Specks and reds come to life in November
The central coast of South Carolina is full of fertile fishing grounds that get a fraction of angling pressure as the rest of the coast. That’s great news for anglers like Capt. Stephen Flook of Unashamed Adventures (864-430-8830).
“Especially this month when fewer anglers are on the water anyway. I can spend an entire day out here and not see another fishing boat. And the redfish and speckled trout fishing is about as good as it gets, especially for anglers casting artificial lures,” said Flook.
He equates fishing for these species here this time of year to what most people consider as bass fishing. His favorite lures to throw include Z-Man DieZel MinnowZ in beer run color. Casting this lure to holes that are slightly deeper than surrounding water is his main tactic. He and his clients catch both specks and reds this way.
When the tide cycle lines up so that incoming tide occurs as the sun is rising, Flook said that’s a good time to begin the day casting walk-the-dog type lures. This draws plenty of strikes from speckled trout.
“It’s an exciting way to fish, with lots of blow-ups that can get the heart pounding,” he said.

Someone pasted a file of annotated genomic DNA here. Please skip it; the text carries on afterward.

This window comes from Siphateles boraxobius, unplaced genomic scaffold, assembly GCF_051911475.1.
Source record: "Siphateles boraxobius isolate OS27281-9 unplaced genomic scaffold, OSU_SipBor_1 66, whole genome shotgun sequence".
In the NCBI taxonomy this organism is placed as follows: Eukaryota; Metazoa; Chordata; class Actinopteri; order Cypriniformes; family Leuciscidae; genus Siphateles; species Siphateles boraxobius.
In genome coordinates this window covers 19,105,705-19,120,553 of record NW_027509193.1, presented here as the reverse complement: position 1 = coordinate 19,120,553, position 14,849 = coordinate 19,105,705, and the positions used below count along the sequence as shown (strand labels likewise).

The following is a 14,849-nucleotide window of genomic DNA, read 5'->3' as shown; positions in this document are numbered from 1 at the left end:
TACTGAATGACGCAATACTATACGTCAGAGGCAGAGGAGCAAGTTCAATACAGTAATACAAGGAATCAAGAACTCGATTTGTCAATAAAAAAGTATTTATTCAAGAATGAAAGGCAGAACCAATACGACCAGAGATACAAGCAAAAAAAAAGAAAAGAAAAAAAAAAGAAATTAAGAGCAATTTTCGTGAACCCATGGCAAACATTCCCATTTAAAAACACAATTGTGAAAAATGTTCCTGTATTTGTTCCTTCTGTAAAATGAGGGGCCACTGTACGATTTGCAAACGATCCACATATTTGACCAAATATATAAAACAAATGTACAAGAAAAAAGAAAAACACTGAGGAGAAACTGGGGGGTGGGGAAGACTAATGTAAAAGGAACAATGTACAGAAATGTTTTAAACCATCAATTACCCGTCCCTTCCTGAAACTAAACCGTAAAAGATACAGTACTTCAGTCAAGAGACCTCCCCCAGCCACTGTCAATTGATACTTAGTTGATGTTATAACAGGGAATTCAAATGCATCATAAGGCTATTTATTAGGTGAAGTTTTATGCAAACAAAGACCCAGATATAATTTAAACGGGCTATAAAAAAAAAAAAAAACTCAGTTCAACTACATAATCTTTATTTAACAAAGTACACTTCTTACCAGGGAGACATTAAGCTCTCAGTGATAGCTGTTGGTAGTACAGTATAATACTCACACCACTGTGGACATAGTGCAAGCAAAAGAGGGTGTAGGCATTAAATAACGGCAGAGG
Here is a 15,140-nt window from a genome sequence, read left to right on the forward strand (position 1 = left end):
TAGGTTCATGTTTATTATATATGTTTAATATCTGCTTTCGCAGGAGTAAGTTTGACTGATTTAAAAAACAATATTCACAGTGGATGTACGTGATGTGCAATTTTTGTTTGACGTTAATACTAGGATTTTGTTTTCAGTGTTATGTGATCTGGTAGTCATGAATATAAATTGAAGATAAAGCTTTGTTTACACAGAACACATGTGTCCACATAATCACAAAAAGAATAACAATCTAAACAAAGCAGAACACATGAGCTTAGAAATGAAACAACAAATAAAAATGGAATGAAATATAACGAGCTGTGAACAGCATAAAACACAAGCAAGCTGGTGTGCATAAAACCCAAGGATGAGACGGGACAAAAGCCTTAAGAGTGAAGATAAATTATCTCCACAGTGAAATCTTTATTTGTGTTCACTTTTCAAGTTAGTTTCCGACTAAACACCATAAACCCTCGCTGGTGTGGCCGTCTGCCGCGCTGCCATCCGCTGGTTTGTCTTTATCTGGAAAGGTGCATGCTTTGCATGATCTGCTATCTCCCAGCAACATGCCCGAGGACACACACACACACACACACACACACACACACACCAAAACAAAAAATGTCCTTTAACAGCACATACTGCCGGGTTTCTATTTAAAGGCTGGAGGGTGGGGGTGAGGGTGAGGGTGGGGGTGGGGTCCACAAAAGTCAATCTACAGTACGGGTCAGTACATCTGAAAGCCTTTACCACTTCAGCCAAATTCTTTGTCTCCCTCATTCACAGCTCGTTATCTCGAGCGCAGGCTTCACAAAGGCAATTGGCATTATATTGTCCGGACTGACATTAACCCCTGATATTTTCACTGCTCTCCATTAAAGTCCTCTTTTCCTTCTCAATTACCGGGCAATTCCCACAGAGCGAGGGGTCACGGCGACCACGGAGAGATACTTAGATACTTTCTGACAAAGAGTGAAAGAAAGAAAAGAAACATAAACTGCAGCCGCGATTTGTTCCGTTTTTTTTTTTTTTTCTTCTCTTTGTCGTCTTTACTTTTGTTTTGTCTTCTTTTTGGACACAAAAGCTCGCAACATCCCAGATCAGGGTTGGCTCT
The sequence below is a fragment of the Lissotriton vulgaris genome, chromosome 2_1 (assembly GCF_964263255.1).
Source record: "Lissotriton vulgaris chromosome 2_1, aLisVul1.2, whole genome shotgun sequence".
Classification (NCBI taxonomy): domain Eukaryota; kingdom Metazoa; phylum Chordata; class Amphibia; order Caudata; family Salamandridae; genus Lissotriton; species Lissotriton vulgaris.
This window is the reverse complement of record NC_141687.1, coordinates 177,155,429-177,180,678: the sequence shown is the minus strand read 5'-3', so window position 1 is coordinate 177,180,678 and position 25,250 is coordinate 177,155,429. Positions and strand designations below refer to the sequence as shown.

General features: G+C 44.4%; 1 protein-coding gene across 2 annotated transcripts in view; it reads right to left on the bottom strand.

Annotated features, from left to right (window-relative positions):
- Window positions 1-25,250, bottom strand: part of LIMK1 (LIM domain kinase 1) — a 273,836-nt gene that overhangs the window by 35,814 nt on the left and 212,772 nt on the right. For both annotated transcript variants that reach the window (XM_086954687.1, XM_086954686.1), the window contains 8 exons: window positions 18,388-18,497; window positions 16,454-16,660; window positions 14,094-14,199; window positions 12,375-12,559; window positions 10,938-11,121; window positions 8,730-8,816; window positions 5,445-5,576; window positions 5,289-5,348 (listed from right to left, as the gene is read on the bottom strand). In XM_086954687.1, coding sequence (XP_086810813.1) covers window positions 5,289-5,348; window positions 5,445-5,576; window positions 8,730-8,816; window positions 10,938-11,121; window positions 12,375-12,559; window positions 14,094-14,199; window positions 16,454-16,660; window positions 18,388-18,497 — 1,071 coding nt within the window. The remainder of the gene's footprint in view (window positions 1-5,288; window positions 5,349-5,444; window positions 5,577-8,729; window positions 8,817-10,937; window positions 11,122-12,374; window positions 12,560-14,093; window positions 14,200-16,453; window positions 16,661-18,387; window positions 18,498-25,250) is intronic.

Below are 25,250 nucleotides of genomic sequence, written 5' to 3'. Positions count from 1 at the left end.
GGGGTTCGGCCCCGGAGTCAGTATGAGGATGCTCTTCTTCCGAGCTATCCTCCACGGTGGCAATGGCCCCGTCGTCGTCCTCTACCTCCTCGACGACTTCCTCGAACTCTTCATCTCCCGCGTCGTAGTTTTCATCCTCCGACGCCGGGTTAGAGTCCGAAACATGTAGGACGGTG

This bite can last for an hour, or for much longer, depending on the day’s conditions.
“Once the sun gets high enough and bright enough, the topwater bite generally slows down. But if it’s a cloudy, overcast day, we can continue catching them on surface lures much longer,” he said.
As the sun brightens up, the DieZel MinnowZ really shines. Casting it on a 3/8-ounce jig allows Flook’s clients to make long casts, probing those deeper pockets from a safe distance without spooking the fish.
To specifically target specks, Flook said those deeper holes next to oyster mounds are gold. For the redfish, however, he casts to the shallower waters in those same areas and in the shallower flats. They’re looking for safety in numbers as they move with the tide to stay out of reach of porpoises.
“This is one of my favorite months for specks and redfish. They are very aggressive on artificial lures, fewer boats are on the water, and the weather isn’t unreasonably hot or cold,” he said.
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